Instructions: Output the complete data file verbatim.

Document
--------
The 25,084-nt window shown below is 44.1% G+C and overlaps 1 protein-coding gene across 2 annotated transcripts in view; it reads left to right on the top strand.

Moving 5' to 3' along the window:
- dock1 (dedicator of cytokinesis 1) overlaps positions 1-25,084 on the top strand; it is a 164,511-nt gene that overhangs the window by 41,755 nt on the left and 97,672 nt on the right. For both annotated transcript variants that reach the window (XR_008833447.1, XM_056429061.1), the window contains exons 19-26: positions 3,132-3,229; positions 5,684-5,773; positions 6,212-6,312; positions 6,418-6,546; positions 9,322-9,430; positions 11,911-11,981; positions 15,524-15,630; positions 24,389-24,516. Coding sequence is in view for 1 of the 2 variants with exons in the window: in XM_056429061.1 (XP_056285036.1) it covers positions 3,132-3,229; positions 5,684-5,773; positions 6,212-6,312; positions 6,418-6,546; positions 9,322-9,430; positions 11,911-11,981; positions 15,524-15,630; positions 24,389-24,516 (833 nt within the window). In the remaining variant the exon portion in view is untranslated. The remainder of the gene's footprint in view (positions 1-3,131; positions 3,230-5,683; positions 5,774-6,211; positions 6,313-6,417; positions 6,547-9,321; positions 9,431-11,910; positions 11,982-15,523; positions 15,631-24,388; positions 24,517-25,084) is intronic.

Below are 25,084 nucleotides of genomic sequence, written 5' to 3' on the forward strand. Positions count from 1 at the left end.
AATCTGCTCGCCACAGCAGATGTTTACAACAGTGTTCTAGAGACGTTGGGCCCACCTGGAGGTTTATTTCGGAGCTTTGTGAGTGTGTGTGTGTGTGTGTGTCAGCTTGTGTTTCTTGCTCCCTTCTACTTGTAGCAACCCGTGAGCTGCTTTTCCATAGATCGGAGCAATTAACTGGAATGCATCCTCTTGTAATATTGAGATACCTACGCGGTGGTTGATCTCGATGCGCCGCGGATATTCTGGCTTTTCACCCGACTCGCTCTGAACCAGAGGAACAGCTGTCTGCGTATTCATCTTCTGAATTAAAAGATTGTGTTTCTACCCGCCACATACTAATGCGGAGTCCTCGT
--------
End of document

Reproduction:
The 25,084-nt window shown below is 44.1% G+C and overlaps 1 protein-coding gene across 2 annotated transcripts in view; it reads left to right on the top strand.

Moving 5' to 3' along the window:
- dock1 (dedicator of cytokinesis 1) overlaps positions 1-25,084 on the top strand; it is a 164,511-nt gene that overhangs the window by 41,755 nt on the left and 97,672 nt on the right. For both annotated transcript variants that reach the window (XR_008833447.1, XM_056429061.1), the window contains exons 19-26: positions 3,132-3,229; positions 5,684-5,773; positions 6,212-6,312; positions 6,418-6,546; positions 9,322-9,430; positions 11,911-11,981; positions 15,524-15,630; positions 24,389-24,516. Coding sequence is in view for 1 of the 2 variants with exons in the window: in XM_056429061.1 (XP_056285036.1) it covers positions 3,132-3,229; positions 5,684-5,773; positions 6,212-6,312; positions 6,418-6,546; positions 9,322-9,430; positions 11,911-11,981; positions 15,524-15,630; positions 24,389-24,516 (833 nt within the window). In the remaining variant the exon portion in view is untranslated. The remainder of the gene's footprint in view (positions 1-3,131; positions 3,230-5,683; positions 5,774-6,211; positions 6,313-6,417; positions 6,547-9,321; positions 9,431-11,910; positions 11,982-15,523; positions 15,631-24,388; positions 24,517-25,084) is intronic.

Below are 25,084 nucleotides of genomic sequence, written 5' to 3' on the forward strand. Positions count from 1 at the left end.
AATCTGCTCGCCACAGCAGATGTTTACAACAGTGTTCTAGAGACGTTGGGCCCACCTGGAGGTTTATTTCGGAGCTTTGTGAGTGTGTGTGTGTGTGTGTGTCAGCTTGTGTTTCTTGCTCCCTTCTACTTGTAGCAACCCGTGAGCTGCTTTTCCATAGATCGGAGCAATTAACTGGAATGCATCCTCTTGTAATATTGAGATACCTACGCGGTGGTTGATCTCGATGCGCCGCGGATATTCTGGCTTTTCACCCGACTCGCTCTGAACCAGAGGAACAGCTGTCTGCGTATTCATCTTCTGAATTAAAAGATTGTGTTTCTACCCGCCACATACTAATGCGGAGTCCTCGT